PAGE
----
# /usr/local/etc/redis.conf
      port 0
      unixsocket /tmp/redis.sock
      unixsocketperm 750

      Add www user to the wheel group so that it has permission to access this socket.

      pw groupmod wheel -m www

      Start Redis

      /usr/local/etc/rc.d/redis start

      If everything went well, you should see the redis socket in/tmp

      # ls -al /tmp
      total 48
      drwxrwxrwt   7 root   wheel  512 Sep  1 23:02 .
      drwxr-xr-x  18 root   wheel  512 Sep  1 22:03 ..
      srwxr-x---   1 redis  wheel    0 Sep  1 23:02 redis.sock
  6. Download Nextcloud We are almost there! The last few steps are to actually download and configure Nextcloud. You can get the latest version of Nextcloud from here.
    # Go to the default apache data directory
    cd /usr/local/www/apache24/data
    # Download Nextcloud
    # Unzip Nextcloud
    # Make sure the www user owns this directory
    chown -R www:www nextcloud
  7. Install and run certbot by LetsEncrypt The full instructions are available here but the gist is:
    # Install the Package
    pkg install py27-certbot
    # Generate the Cert
    certbot certonly

    Go through the certbot UI and fill out your site specific details. If all goes well you should see a message that says:

    Congratulations! Your certificate and chain have been saved at/usr/local/etc/letsencrypt/live/$YOUR_SITE/fullchain.pem

  8. Create a VirtualHost Configuration for Nextcloud Create a new file called $YOUR_SITE.conf in /usr/local/etc/apache24/Includes, the contents of this file should have a VirtualHost specification for your new Nextcloud site. The first VirtualHost will listen on port 80 and redirect all requests to HTTPS. The second VirtualHost will listen on port 443 and serve your actual Nextcloud site.
    <VirtualHost *:80>
      ServerAdmin $YOUR_EMAIL
      ServerName $YOUR_SITE
      RewriteEngine on
      RewriteCond %{SERVER_NAME} =$YOUR_SITE
      RewriteRule ^ https://%{SERVER_NAME}%{REQUEST_URI} [END,QSA,R=permanent]
    Listen 443
    <IfModule mod_ssl.c>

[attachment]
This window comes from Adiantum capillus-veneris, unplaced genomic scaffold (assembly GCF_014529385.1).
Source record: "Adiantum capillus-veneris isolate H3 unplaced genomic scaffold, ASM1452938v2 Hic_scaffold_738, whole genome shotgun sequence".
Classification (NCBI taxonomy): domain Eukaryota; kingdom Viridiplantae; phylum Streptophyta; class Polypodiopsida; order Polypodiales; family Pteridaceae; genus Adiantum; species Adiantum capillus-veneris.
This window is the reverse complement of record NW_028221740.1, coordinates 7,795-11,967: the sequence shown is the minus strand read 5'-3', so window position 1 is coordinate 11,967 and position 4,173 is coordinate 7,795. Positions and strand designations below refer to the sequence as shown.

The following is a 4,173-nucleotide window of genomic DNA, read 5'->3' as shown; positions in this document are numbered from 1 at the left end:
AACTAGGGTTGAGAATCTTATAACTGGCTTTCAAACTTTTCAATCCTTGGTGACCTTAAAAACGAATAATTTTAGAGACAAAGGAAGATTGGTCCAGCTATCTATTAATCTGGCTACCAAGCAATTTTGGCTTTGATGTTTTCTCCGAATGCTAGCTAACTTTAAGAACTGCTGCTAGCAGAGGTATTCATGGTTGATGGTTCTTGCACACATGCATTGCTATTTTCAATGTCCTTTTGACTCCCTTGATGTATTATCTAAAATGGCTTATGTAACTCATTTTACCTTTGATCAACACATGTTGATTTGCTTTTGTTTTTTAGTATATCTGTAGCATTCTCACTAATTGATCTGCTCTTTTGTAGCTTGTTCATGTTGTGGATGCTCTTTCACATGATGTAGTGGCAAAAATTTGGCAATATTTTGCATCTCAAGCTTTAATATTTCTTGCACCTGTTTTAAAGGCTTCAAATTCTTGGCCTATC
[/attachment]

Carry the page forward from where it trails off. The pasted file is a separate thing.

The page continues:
<VirtualHost *:443>
        ServerAdmin $YOUR_EMAIL
        ServerName $YOUR_SITE
        DirectoryIndex index.php
        DocumentRoot /usr/local/www/apache24/data/nextcloud
        SSLCertificateFile /usr/local/etc/letsencrypt/live/$YOUR_SITE/fullchain.pem
        SSLCertificateKeyFile /usr/local/etc/letsencrypt/live/$YOUR_SITE/privkey.pem
        SSLEngine on
        # Intermediate configuration, tweak to your needs
        SSLProtocol             all -SSLv2 -SSLv3
        SSLHonorCipherOrder     on
        SSLCompression          off
        SSLOptions +StrictRequire
        <Directory /usr/local/www/apache24/data/nextcloud>
          AllowOverride all
        <IfModule mod_headers.c>
          Header always set Strict-Transport-Security "max-age=15552000; includeSubDomains"

    Start apache with /usr/local/etc/rc.d/apache24 start

  9. Configure Nextcloud
    • Verify Installation Go to http://\$, verify that you get redirected to HTTPS and that the certificate shows up as valid.
    • Create Admin Account If this page loads properly, you should create an admin user, set the data directory location, and fill in the database credentials from step 5.
    • Tweak Config File We need to tweak the config file in order to enable Redis memory caching. Open up/usr/local/www/apache24/data/nextcloud/config/config.php and add:
      # /usr/local/www/apache24/data/nextcloud/config/config.php
      'memcache.locking' => '\\OC\\Memcache\\Redis',
      'memcache.local' => '\\OC\\Memcache\\Redis',
      'redis' =>
      array (
      'host' => '/tmp/redis.sock',
      'port' => 0,
    • Use System Cron Job By default NextCloud uses an AJAX cron, the performance is a bit better if you let the system cron handle this. Add the following to the crontab:
      # crontab -u www-data -e
      */15  *  *  *  * php -f /usr/local/www/apache24/data/nextcloud/cron.php

      Once this has been added, select Cron from Admin -> Settings

    • Enjoy Nextcloud That was a lot of steps, but now we have a private, self hosted, secure, and affordable Nextcloud instance. If you ran into any issues during installation please let me know in the comments below!

Next Steps